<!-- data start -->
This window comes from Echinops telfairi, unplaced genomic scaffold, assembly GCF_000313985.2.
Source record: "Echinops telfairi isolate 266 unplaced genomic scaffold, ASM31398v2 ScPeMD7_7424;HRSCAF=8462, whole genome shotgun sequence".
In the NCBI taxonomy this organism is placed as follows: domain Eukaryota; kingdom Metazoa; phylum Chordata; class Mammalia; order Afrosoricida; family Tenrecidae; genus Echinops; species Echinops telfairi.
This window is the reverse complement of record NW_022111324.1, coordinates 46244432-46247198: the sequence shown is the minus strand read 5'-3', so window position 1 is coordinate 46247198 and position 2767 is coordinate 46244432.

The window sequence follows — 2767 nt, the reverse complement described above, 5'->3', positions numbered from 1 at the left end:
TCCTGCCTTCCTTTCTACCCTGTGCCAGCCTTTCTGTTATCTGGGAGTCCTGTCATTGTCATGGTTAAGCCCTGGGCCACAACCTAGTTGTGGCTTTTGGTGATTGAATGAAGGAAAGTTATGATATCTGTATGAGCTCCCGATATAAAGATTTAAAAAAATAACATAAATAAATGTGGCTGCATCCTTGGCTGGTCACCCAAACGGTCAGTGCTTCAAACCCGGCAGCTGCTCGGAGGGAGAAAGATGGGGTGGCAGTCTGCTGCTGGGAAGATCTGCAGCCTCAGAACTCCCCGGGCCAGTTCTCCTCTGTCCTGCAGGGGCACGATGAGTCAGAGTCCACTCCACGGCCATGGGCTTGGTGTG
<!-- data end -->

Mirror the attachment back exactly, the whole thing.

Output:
This window comes from Echinops telfairi, unplaced genomic scaffold, assembly GCF_000313985.2.
Source record: "Echinops telfairi isolate 266 unplaced genomic scaffold, ASM31398v2 ScPeMD7_7424;HRSCAF=8462, whole genome shotgun sequence".
In the NCBI taxonomy this organism is placed as follows: domain Eukaryota; kingdom Metazoa; phylum Chordata; class Mammalia; order Afrosoricida; family Tenrecidae; genus Echinops; species Echinops telfairi.
This window is the reverse complement of record NW_022111324.1, coordinates 46244432-46247198: the sequence shown is the minus strand read 5'-3', so window position 1 is coordinate 46247198 and position 2767 is coordinate 46244432.

The window sequence follows — 2767 nt, the reverse complement described above, 5'->3', positions numbered from 1 at the left end:
TCCTGCCTTCCTTTCTACCCTGTGCCAGCCTTTCTGTTATCTGGGAGTCCTGTCATTGTCATGGTTAAGCCCTGGGCCACAACCTAGTTGTGGCTTTTGGTGATTGAATGAAGGAAAGTTATGATATCTGTATGAGCTCCCGATATAAAGATTTAAAAAAATAACATAAATAAATGTGGCTGCATCCTTGGCTGGTCACCCAAACGGTCAGTGCTTCAAACCCGGCAGCTGCTCGGAGGGAGAAAGATGGGGTGGCAGTCTGCTGCTGGGAAGATCTGCAGCCTCAGAACTCCCCGGGCCAGTTCTCCTCTGTCCTGCAGGGGCACGATGAGTCAGAGTCCACTCCACGGCCATGGGCTTGGTGTG